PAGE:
Buffalo '66 (1998)
FILM FESTIVAL REVIEW; Forever the Football Fan, Mother Benches Her Son
By JANET MASLIN
Published: April 3, 1998
In Vincent Gallo's ''Buffalo '66,'' Billy Brown (Mr. Gallo) steals a blond kewpie doll named Layla (Christina Ricci) out of her tap dancing class and browbeats her into masquerading as his wife at a dinner with his parents. Billy hectors, cajoles and tries to bribe Layla. (''You can eat all the food you want. Just make me look good.'') He threatens both that he will kill her and that he won't be her best friend. He bullies her outrageously but with such crazy brio and jittery persistence that Layla falls for him. Mr. Gallo's film, a deadpan original mixing pathos with bravado, works on its audience in much the same way.
Having acted for filmmakers as adventurous and diverse as Abel Ferrara, Aki Kaurismaki, Claire Denis and Emir Kusturica (and served as the embodiment of junkie chic in Calvin Klein ads), the gaunt, hollow-eyed Mr. Gallo knows how to cut a striking figure. Skinny and volatile, hunching as if he's cold no matter what the weather, he looks comically desperate from the very start of this story. The film's opening sequence finds him being released from prison (''I was innocent,'' he later explains) and then refusing to go away. Next thing Billy knows, he is wild to use a bathroom and begging a prison guard to let him back in. Clearly Billy has some issues with the concept of home.
It doesn't take long to see why. The visit to Billy's parents, played with sly finesse by Anjelica Huston and Ben Gazzara, proves nightmarish in hilarious ways. Mom is an obsessive Buffalo Bills fan who sits twitching and clicking a television remote control while she feigns interest in her son. She has yet to forgive him for being born on the day of a big game, and in the family photo gallery Jack Kemp and O. J. Simpson are as well represented as Billy. Dad turns out to be the guy from whom Billy inherited his general misanthropy and excitable temper. At least Billy's father likes one guest. ''C'mere, honey,'' he keeps saying to Ms. Ricci, who has stunningly reinvented herself as a baby-blue sexpot for this role, and who plays Layla with tenderness and shrewd comic timing. ''Let me hug my new little daughter!''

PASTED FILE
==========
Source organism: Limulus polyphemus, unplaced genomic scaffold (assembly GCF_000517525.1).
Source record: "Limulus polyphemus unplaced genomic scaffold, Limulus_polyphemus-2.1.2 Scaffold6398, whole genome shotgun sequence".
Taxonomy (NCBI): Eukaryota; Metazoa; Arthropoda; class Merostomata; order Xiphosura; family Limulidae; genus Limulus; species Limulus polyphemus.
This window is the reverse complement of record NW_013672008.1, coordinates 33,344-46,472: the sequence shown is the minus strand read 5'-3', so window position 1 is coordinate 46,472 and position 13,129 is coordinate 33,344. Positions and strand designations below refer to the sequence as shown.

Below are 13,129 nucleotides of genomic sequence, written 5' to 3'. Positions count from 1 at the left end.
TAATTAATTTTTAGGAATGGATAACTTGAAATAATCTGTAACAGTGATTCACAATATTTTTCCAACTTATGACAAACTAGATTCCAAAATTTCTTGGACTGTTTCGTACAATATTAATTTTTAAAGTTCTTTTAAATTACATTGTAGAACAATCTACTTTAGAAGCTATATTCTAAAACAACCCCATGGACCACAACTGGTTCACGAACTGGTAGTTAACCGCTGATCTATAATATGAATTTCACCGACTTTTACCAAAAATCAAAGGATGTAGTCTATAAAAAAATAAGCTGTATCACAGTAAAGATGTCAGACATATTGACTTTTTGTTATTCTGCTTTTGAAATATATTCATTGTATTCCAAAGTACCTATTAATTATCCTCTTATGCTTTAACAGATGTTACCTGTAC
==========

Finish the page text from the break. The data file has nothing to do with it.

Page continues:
One loony visit home is enough to underscore Billy's plight and explain his self-imposed isolation. (''Just look like you like me,'' he orders Layla in a photo booth, where the two pretend to be a happy couple. But the fact that Layla does like him is more than he can stand.) Despite its utterly despairing notion of family, the film is openly autobiographical to the point of using Mr. Gallo's hometown, a house where he lived with his parents and a recording of his father's singing.
Cool, stark compositions and the occasional audacious visual trick give ''Buffalo '66'' a memorable look even when its narrative enters the occasional uneventful stretch. The strong cast includes such indie notables as Rosanna Arquette, Kevin Corrigan and Mickey Rourke. It's a group that could ordinarily be expected to include Steve Buscemi, but he would be redundant here. Mr. Gallo's nutty, tightly wound Billy is the only lovable loser ''Buffalo '66'' needs.
''Buffalo '66'' will be shown tonight at 6 P.M. and tomorrow at 3 P.M. as part of the New Directors/New Films series.
Directed by Vincent Gallo; written by Mr. Gallo and Alison Bagnall; director of photography, Lance Acord; edited by Curtis Clayton; music by Mr. Gallo; production designer, Gideon Ponte; produced by Chris Hanley; released by Lions Gate Films. Shown today at 6 and tomorrow at 3 P.M. at the Roy and Niuta Titus Theater, Museum of Modern Art, 11 West 53d Street, Manhattan, as part of the 27th New Directors/New Films series of the Film Society of Lincoln Center and the Museum of Modern Art. Running time: 110 minutes. This film is not rated.
WITH: Vincent Gallo (Billy Brown), Christina Ricci (Layla), Anjelica Huston (Janet Brown), Ben Gazzara (Jimmy Brown), Kevin Corrigan (Goon), Mickey Rourke (Bookie) and Rosanna Arquette (Wendy).